Judge’s Ruling Helps January 6 Committee Zero in on Trump Lawyer’s Emails


Earlier this week, on January 24, a federal court in Santa Ana, California, put John Eastman, former Trump lawyer and Chapman University Law School professor, more squarely in the crosshairs of the bipartisan House Select Committee investigating the January 6 attacks. And with Trump’s lawyer’s messages in their sights, the Committee shortens its range to the former President.

Rejecting Eastman’s categorical claims to hide thousands of his Chapman emails subpoenaed by the committee, Judge David Carter ordered Chapman to make them immediately available to determine which can be disclosed. Eastman used his Chapman account for communicating with the White House in 2020.

It was an ingenious investigative move by the Committee to seek the emails from Chapman when Eastman refused to provide them. The committee had powerful reasons to want Eastman’s evidence. After the 2020 election, he became Trump’s “legal quarterback.” Eastman wrote memos describing a scheme for keeping Trump in power. The linchpin was the existence of alternate Republican electoral slates in seven states.

Eastman’s memos made a legally “nonsensical” argument. He wrote that Vice President Pence could decide, while officiating at Congress’ January 6 election certification session, to delay Congress’ official confirmation of President Biden’s election so that battleground states’ legislatures could re-decide who won. Pence rightly decided that the Constitution gave him no such power.

But if Pence had gone along, the resulting chaos would surely have allowed Trump to overturn the election. When Pence refused to assert the power that Eastman ascribed, the only option for Trump to retain the presidency was violence—the murderous January 6 attack on the Capitol. ​​

This month, long after Eastman’s memos emerged in September, we learned that Rudy Giuliani, Trump’s other personal lawyer at the time, coordinated a stealth campaign to provide the bogus electoral slate certificates that were at the centerpiece of Eastman’s blueprint. They falsely named Trump as the winner in seven states. Some certificates were forged.

On Tuesday of this week, the Justice Department said it was investigating that scheme for crimes.

Thus, the committee has more than sufficient reason to believe that Eastman was central to a criminal conspiracy to end America’s 235-year tradition of transferring power under the rule of law. Adding to the evidence was Eastman’s presence in the notorious January 6 “war room” at DC’s Willard Hotel with Giuliani and Steve Bannon.

At the hearing in Santa Ana, Judge Carter pinned down the fact that Eastman was acting as Trump’s lawyer. That was because Eastman’s attempt to squelch the subpoena rested on the Chapman emails being subject to the attorney-client privilege. Eastman’s lawyer affirmed in court that Eastman was representing Trump at the Willard and at a January 3, 2021, White House meeting where Trump apparently pressured Pence to block Congress’s upcoming election certification.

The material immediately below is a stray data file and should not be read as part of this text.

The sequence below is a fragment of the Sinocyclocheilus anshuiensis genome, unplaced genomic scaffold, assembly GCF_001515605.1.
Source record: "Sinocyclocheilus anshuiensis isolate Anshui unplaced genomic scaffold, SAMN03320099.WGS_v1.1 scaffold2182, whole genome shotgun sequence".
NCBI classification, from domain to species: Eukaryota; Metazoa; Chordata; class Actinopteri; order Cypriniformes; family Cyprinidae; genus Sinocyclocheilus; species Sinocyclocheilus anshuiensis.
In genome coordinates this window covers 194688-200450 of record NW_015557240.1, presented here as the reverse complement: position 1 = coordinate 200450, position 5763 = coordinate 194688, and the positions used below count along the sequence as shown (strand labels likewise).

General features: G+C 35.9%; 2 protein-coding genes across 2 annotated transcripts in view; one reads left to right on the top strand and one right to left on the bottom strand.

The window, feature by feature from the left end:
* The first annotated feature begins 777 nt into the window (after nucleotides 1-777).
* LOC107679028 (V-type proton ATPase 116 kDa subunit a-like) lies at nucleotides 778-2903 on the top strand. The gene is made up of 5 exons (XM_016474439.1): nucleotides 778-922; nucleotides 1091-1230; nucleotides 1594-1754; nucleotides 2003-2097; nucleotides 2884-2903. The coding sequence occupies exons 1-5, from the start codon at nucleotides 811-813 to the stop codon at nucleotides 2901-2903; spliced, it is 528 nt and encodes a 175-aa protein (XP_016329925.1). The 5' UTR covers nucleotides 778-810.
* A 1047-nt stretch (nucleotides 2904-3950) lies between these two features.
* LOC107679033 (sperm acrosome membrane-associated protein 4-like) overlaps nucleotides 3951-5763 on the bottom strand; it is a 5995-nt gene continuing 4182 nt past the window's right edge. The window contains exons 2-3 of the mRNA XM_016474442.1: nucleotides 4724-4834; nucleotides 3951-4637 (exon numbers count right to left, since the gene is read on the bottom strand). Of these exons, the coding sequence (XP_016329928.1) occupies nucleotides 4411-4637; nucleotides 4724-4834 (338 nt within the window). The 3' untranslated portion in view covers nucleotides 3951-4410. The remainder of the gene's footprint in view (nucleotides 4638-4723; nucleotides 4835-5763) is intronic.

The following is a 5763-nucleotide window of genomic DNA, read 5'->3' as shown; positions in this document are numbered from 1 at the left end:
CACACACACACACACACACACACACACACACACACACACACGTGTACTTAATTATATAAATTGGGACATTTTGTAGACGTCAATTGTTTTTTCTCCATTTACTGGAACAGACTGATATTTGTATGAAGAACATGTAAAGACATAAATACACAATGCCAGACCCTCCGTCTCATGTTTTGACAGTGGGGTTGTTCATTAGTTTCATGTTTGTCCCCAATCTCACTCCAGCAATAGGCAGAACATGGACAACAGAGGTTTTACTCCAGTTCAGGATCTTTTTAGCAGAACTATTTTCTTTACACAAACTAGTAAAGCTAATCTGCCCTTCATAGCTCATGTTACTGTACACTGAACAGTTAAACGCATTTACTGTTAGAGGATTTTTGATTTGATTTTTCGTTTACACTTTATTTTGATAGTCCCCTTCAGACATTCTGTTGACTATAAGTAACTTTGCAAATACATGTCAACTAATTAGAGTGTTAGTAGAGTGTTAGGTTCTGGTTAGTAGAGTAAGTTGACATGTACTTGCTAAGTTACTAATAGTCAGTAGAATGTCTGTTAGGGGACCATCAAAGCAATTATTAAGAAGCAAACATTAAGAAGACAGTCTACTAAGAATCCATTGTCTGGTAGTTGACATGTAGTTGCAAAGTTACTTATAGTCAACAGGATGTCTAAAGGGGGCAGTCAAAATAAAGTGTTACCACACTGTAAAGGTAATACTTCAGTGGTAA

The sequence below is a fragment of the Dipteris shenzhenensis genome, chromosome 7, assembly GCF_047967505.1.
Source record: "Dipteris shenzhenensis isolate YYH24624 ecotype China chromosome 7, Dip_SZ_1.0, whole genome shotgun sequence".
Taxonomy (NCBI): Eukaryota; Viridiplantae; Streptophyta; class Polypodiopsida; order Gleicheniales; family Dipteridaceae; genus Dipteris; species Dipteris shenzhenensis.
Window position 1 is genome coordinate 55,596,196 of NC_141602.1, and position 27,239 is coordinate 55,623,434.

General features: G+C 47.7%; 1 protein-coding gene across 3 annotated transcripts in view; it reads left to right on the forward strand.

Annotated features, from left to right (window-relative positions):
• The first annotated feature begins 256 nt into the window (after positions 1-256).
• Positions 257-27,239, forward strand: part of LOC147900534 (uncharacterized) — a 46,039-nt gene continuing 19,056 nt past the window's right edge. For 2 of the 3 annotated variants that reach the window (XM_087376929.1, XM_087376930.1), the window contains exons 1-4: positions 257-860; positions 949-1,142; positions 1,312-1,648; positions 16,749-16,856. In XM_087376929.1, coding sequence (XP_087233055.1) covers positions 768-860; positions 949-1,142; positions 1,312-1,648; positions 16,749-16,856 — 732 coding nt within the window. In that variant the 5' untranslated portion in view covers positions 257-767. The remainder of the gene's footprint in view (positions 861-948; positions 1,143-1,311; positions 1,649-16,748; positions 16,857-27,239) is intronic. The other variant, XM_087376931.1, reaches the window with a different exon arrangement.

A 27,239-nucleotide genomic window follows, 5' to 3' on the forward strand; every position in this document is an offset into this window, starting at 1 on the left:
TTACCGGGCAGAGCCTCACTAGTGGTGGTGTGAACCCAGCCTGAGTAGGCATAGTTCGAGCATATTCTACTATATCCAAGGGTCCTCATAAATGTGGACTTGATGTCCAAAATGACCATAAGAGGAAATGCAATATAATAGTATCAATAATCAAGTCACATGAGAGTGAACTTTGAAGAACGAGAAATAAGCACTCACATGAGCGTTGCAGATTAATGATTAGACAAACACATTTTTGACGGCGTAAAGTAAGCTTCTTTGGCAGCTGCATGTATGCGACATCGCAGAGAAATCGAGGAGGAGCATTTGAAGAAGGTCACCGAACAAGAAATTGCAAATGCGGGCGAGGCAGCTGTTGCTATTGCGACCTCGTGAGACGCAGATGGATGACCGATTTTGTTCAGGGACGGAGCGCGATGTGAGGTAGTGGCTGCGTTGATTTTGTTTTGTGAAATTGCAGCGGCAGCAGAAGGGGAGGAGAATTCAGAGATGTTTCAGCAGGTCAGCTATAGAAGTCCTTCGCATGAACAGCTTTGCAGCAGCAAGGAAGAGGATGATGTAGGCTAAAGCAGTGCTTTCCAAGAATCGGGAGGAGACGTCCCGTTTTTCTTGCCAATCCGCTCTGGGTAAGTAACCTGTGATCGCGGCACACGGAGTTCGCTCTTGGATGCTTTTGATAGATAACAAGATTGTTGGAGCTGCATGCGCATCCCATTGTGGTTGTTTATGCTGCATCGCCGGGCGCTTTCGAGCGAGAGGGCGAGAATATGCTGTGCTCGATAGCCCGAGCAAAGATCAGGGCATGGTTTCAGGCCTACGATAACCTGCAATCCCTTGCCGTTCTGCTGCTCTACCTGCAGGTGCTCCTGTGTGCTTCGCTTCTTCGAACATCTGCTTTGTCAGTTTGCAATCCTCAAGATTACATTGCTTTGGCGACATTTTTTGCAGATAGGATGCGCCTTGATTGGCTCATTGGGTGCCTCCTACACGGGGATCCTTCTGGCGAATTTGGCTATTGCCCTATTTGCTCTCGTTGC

That Eastman was representing Trump hardly means that the court will sustain Eastman’s claim of privilege. Significantly, its application is subject to doubt in matters involving a congressional subpoena. Further, Trump expressly waived the privilege according to Eastman in a September 27 podcast. Finally, “There is no privilege . . . if the services of the lawyer were sought or obtained to enable or aid anyone to commit or plan to commit a crime or a fraud.”

Imagine for a moment the potential revelations in the emails. In October, Eastman made some provocative admissions when he thought he was speaking among friends. A videographer posing as a pro-Trump ally interviewed Eastman at a gala for the Claremont Institute’s Center for Constitutional Jurisprudence, a right-wing nonprofit that he chairs. Eastman said, among other things, that the extremist Proud Boys and the militant Oath Keepers were “our guys” at the January 6 insurrection.

Two weeks ago, on January 13, the Justice Department indicted 11 of his “guys” for “seditious conspiracy” to overthrow the government. Notably, select committee member Adam Kinzinger (R-IL) has said that Eastman’s memos “outline[d] a coup,” and there is sure to be plenty of email evidence about those memos.

If the court were to find the attorney-client privilege waived or inapplicable, Eastman will likely fall back on his Fifth Amendment right not to incriminate himself. When he appeared before the select committee on December 9, Eastman invoked his Fifth Amendment right 146 times.

But Eastman may also have substantially waived that right in the September 27 podcast and in his multiple public statements attempting to defend himself since January 6, 2021.

Eastman plainly occupied a pivotal spot in Trump’s plot to end American democracy. Disclosure of his emails would advance the select committee’s search for truth, and with it, strengthened hope for preventing another insurrection.

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